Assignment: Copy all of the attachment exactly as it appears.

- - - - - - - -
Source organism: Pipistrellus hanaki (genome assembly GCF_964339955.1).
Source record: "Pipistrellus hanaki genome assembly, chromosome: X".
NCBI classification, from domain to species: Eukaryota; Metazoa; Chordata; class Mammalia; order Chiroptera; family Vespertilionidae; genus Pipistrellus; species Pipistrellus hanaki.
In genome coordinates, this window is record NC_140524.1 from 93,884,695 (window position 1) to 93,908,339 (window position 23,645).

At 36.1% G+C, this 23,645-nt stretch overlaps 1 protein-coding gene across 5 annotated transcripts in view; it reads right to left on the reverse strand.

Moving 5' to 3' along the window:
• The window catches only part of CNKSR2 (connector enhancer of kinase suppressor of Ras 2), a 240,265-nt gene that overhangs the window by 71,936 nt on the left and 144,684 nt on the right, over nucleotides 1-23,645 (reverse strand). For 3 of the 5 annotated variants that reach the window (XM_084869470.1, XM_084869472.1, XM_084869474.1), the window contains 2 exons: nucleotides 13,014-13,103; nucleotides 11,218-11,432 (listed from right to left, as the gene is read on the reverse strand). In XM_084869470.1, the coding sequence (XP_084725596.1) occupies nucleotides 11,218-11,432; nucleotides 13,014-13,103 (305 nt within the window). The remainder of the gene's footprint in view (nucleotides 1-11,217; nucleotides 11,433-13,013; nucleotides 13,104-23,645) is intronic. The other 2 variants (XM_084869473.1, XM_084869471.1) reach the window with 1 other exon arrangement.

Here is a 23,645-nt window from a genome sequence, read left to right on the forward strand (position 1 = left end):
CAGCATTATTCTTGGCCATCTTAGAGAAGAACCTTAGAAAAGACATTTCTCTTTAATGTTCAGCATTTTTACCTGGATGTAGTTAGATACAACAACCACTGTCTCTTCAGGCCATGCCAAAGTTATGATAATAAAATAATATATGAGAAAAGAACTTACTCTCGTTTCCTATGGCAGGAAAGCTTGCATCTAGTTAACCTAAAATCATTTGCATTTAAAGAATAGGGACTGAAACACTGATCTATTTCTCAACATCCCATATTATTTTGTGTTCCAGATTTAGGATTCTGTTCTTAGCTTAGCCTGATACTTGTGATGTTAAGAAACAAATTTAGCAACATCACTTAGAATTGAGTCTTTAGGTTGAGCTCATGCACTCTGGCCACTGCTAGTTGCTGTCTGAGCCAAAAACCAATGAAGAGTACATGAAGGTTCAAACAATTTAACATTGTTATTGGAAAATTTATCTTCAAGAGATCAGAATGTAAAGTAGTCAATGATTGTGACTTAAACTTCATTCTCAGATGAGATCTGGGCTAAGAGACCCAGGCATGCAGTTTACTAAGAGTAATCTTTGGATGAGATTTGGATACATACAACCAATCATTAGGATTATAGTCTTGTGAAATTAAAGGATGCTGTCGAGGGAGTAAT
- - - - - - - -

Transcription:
Source organism: Pipistrellus hanaki (genome assembly GCF_964339955.1).
Source record: "Pipistrellus hanaki genome assembly, chromosome: X".
NCBI classification, from domain to species: Eukaryota; Metazoa; Chordata; class Mammalia; order Chiroptera; family Vespertilionidae; genus Pipistrellus; species Pipistrellus hanaki.
In genome coordinates, this window is record NC_140524.1 from 93,884,695 (window position 1) to 93,908,339 (window position 23,645).

At 36.1% G+C, this 23,645-nt stretch overlaps 1 protein-coding gene across 5 annotated transcripts in view; it reads right to left on the reverse strand.

Moving 5' to 3' along the window:
• The window catches only part of CNKSR2 (connector enhancer of kinase suppressor of Ras 2), a 240,265-nt gene that overhangs the window by 71,936 nt on the left and 144,684 nt on the right, over nucleotides 1-23,645 (reverse strand). For 3 of the 5 annotated variants that reach the window (XM_084869470.1, XM_084869472.1, XM_084869474.1), the window contains 2 exons: nucleotides 13,014-13,103; nucleotides 11,218-11,432 (listed from right to left, as the gene is read on the reverse strand). In XM_084869470.1, the coding sequence (XP_084725596.1) occupies nucleotides 11,218-11,432; nucleotides 13,014-13,103 (305 nt within the window). The remainder of the gene's footprint in view (nucleotides 1-11,217; nucleotides 11,433-13,013; nucleotides 13,104-23,645) is intronic. The other 2 variants (XM_084869473.1, XM_084869471.1) reach the window with 1 other exon arrangement.

Here is a 23,645-nt window from a genome sequence, read left to right on the forward strand (position 1 = left end):
CAGCATTATTCTTGGCCATCTTAGAGAAGAACCTTAGAAAAGACATTTCTCTTTAATGTTCAGCATTTTTACCTGGATGTAGTTAGATACAACAACCACTGTCTCTTCAGGCCATGCCAAAGTTATGATAATAAAATAATATATGAGAAAAGAACTTACTCTCGTTTCCTATGGCAGGAAAGCTTGCATCTAGTTAACCTAAAATCATTTGCATTTAAAGAATAGGGACTGAAACACTGATCTATTTCTCAACATCCCATATTATTTTGTGTTCCAGATTTAGGATTCTGTTCTTAGCTTAGCCTGATACTTGTGATGTTAAGAAACAAATTTAGCAACATCACTTAGAATTGAGTCTTTAGGTTGAGCTCATGCACTCTGGCCACTGCTAGTTGCTGTCTGAGCCAAAAACCAATGAAGAGTACATGAAGGTTCAAACAATTTAACATTGTTATTGGAAAATTTATCTTCAAGAGATCAGAATGTAAAGTAGTCAATGATTGTGACTTAAACTTCATTCTCAGATGAGATCTGGGCTAAGAGACCCAGGCATGCAGTTTACTAAGAGTAATCTTTGGATGAGATTTGGATACATACAACCAATCATTAGGATTATAGTCTTGTGAAATTAAAGGATGCTGTCGAGGGAGTAAT